C Major Scale Pos 2 - 'Jazz' Vs 'Rock'

This week I am demonstrating C major scale, 2 fingerings for the scale which come in handy when playing certain styles of music as the title implies.

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Hi there, this week I am demonstrating C major scale, 2 fingerings for the scale which come in handy when playing certain styles of music as the title implies. There are 5 positions of major scales but there are also 2 fingerings in each position that are very popular with guitarists and so I will show you both. The 'jazz' version has easy accessibility to the notes which is what you want when playing this pure improvisation music style. The 'rock' version enables the guitarist to play the scale rapidly which is common in many rock, hard rock and metal guitar solos. Observe the fingerings for each scale. Start and end on the red notes. Numbers are fingers as follows: 1 = index 2 = middle 3 = ring 4 = pinky. This is the "jazz" fingering: And this is the "rock" fingering. Start by playing the scales ALL DOWNSTROKES. You have to get used to the left hand fingering first, get it memorized then once you have that, I want you to alternate pick both scales which means start on a downstroke then play and upstroke and continue this pattern to completion of the scales. Below is the tablature for the scales (click to enlarge): I have included an exercise for each scale to give you something to do after you have it memorized. The 'jazz' version I have written out what are called 3rds in the scale. This breaks up the scale and is a little more interesting than just running up and down the scale and also trains your ear to recognize intervals of a 3rd. For the 'rock' version of the scale, I included a legato exercise. Only the first note of each grouping will be played with a downstroke, the rest of the notes will be either hammered on H or pulled off P. Here is the video demo: Enjoy!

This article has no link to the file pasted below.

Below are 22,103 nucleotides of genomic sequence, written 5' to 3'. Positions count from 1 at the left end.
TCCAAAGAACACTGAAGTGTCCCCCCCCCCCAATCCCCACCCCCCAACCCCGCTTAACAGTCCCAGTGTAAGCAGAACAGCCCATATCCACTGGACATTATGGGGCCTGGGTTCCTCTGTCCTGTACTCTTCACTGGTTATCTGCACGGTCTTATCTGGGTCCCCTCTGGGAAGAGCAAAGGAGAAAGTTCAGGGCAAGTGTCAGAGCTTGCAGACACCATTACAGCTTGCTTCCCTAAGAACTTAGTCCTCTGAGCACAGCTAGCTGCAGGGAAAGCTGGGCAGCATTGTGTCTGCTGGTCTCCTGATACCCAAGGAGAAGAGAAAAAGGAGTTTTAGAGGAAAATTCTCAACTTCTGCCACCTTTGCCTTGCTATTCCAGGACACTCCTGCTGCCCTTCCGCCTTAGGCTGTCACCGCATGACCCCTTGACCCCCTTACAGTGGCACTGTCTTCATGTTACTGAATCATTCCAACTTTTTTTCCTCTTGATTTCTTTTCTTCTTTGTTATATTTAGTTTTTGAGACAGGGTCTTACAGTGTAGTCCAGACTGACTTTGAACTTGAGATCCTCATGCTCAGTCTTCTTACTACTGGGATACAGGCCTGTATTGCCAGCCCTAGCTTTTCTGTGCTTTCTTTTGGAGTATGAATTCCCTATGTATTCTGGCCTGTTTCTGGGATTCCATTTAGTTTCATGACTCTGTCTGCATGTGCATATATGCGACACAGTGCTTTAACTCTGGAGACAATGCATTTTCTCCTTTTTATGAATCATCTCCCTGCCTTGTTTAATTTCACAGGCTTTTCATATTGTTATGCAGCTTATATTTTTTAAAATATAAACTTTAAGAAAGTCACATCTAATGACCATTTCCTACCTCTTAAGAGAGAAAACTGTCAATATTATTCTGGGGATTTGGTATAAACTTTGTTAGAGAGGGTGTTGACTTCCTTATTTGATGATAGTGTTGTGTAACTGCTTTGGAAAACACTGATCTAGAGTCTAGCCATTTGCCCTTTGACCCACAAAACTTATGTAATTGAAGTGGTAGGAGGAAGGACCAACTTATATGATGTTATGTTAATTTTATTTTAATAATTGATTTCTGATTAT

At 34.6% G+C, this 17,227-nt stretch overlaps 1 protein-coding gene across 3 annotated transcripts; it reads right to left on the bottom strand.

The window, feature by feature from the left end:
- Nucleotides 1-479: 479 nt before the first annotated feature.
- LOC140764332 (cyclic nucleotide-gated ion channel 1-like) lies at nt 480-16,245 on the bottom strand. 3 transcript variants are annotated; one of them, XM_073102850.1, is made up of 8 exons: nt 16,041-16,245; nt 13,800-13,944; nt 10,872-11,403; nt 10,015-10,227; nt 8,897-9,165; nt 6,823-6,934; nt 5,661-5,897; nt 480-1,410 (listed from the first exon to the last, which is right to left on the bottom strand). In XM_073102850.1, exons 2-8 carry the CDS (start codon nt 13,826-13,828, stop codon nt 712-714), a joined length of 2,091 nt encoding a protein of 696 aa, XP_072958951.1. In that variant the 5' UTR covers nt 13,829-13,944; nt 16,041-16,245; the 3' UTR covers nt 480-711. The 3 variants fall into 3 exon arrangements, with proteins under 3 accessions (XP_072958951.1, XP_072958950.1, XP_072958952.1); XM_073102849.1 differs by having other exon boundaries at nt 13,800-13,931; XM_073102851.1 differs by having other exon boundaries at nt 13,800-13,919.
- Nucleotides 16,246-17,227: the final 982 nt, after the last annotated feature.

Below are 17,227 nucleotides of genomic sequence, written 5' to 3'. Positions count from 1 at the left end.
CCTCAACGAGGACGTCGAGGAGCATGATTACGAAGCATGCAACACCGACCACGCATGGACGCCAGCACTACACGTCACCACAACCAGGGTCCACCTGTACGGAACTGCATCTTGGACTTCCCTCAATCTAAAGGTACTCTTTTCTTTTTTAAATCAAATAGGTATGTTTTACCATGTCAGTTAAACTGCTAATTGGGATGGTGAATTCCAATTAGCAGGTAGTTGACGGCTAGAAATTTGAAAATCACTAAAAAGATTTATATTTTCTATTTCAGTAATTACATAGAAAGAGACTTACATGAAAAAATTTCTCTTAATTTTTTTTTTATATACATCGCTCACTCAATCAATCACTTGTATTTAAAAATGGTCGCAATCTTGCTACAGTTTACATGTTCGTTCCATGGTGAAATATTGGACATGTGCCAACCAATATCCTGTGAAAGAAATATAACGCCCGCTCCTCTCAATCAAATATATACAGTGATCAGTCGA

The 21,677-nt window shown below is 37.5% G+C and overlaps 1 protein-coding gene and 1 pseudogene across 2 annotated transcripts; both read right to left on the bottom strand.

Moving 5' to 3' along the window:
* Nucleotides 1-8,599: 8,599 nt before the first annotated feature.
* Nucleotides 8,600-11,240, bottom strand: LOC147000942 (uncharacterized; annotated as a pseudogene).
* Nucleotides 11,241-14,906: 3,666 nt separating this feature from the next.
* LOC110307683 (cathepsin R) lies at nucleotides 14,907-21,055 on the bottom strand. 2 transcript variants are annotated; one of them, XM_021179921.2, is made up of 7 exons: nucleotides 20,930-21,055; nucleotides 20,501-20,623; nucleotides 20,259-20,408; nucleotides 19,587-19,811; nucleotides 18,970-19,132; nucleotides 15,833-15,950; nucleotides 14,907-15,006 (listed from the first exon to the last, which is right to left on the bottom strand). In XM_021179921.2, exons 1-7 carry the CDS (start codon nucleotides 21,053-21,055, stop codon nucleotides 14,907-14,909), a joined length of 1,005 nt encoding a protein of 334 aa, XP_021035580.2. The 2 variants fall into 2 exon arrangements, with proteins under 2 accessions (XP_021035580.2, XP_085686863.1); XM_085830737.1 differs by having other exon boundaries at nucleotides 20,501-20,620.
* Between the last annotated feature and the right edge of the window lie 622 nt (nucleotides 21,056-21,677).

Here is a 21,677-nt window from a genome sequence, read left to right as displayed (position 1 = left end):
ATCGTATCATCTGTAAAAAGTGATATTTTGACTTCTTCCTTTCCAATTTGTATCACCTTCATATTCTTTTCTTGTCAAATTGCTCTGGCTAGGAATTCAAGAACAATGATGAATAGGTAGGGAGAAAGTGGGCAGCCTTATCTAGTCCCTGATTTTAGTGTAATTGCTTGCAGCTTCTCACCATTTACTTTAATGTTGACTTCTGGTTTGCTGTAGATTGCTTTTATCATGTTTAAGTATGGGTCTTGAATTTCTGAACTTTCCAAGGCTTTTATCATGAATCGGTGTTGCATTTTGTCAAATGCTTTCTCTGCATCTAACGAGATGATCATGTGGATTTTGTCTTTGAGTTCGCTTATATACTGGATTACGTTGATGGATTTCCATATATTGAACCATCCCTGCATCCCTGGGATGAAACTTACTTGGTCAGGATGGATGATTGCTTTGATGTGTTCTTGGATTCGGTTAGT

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    gamabunta8
    thx for this.i'm gonna learn this right away.this is helpful for beginner like me.
    renegade420
    Nice introduction into the use of modes. You accurately show the tonic note (C) in red. The jazz example begins in the mixolydian (5th mode) which moves through (by default) the Ionian (1st mode). In the Rock example you start from the same point (G, the fifth note of the scale) but extend it up in whole steps to the 7th fret (a fuller version of a pentatonic). The Rock mode is more in line with a relative minor scale (A minor) though it is still technically a major scale. Again, nice example of the influence of "position" on scale expression.
    tlrigot
    that stuff was really helpfull to me if i could get tabs and scales to learn would be helpful